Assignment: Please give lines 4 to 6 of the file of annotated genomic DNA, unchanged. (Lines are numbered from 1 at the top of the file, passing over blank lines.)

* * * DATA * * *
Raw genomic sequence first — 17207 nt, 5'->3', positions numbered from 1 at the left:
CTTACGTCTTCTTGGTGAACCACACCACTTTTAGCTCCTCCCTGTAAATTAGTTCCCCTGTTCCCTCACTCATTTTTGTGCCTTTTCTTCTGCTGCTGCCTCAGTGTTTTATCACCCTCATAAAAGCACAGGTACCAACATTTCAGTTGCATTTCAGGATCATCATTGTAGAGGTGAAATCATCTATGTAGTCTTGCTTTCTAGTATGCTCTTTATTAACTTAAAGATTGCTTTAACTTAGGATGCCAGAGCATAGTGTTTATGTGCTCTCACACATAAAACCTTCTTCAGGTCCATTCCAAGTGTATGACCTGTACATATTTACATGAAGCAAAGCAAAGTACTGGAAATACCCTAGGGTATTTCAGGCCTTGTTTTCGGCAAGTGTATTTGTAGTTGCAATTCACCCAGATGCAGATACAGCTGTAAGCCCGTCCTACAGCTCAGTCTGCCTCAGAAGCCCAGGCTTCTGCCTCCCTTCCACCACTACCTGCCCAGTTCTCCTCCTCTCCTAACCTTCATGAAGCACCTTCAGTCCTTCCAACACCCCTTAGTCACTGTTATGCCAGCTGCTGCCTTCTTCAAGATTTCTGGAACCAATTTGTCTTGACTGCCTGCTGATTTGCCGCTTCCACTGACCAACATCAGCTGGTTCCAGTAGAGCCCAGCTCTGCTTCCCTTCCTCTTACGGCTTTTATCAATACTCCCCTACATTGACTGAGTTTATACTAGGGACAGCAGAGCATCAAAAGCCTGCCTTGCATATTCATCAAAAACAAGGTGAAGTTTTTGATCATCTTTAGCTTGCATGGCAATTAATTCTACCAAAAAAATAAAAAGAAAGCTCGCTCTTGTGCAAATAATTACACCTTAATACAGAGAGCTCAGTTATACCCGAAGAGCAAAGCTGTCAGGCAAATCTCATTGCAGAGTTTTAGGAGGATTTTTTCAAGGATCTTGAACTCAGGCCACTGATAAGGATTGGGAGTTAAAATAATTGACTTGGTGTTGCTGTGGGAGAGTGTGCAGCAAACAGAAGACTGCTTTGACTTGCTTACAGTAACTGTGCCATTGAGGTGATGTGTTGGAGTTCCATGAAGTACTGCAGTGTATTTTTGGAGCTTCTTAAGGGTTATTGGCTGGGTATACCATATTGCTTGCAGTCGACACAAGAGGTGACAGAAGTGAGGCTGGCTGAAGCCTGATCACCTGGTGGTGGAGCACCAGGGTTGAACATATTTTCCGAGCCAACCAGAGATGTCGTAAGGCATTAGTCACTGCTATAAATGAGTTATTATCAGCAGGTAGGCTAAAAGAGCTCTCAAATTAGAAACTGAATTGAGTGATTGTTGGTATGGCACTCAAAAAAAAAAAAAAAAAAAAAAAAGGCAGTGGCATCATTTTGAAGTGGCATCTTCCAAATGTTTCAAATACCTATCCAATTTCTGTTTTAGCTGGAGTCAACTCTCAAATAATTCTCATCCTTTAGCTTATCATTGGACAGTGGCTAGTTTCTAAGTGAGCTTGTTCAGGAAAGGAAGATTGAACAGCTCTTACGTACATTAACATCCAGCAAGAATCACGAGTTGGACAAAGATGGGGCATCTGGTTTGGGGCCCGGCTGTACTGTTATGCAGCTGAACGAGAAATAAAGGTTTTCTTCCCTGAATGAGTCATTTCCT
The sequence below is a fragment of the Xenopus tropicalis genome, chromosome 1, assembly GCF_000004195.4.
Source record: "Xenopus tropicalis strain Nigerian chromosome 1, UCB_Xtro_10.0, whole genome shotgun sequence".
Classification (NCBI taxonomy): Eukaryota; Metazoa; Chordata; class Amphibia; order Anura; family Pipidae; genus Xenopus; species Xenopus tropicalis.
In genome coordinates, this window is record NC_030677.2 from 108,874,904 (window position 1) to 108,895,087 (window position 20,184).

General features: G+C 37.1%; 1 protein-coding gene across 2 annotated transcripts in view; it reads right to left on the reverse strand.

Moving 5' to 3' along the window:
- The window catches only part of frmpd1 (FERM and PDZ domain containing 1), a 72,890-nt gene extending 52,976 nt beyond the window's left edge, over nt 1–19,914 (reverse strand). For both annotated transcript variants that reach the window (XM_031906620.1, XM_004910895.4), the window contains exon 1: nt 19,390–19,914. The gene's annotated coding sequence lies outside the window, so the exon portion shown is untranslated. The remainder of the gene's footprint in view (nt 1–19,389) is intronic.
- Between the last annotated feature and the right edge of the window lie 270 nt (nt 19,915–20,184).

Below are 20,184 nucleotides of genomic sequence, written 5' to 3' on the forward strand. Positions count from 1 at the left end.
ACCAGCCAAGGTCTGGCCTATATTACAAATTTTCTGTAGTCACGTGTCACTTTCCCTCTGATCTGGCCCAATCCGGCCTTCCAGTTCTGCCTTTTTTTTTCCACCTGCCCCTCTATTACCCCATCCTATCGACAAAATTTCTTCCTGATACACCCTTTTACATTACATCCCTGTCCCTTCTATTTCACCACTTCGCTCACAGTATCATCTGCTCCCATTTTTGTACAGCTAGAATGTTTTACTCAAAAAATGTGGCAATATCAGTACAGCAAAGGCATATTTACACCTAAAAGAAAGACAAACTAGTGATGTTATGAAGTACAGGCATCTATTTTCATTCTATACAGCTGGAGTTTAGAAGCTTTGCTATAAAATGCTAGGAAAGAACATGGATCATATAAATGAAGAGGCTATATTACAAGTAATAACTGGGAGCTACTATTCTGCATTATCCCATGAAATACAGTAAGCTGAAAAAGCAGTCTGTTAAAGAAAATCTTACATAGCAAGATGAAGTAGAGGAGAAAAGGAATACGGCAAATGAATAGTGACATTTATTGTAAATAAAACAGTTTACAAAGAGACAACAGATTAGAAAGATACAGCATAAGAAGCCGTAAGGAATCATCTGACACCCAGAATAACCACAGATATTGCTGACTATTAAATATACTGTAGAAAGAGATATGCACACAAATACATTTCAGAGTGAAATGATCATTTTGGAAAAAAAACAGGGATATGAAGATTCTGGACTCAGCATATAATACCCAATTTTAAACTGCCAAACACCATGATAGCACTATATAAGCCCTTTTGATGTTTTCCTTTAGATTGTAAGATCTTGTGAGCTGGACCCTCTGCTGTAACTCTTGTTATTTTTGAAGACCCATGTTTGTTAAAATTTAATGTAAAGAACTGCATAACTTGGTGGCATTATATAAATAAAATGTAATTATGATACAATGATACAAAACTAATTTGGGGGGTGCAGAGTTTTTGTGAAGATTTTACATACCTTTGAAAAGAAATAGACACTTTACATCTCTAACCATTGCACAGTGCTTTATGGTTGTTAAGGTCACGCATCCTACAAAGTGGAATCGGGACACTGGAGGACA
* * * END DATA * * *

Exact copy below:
Source record: "Xenopus tropicalis strain Nigerian chromosome 1, UCB_Xtro_10.0, whole genome shotgun sequence".
Classification (NCBI taxonomy): Eukaryota; Metazoa; Chordata; class Amphibia; order Anura; family Pipidae; genus Xenopus; species Xenopus tropicalis.
In genome coordinates, this window is record NC_030677.2 from 108,874,904 (window position 1) to 108,895,087 (window position 20,184).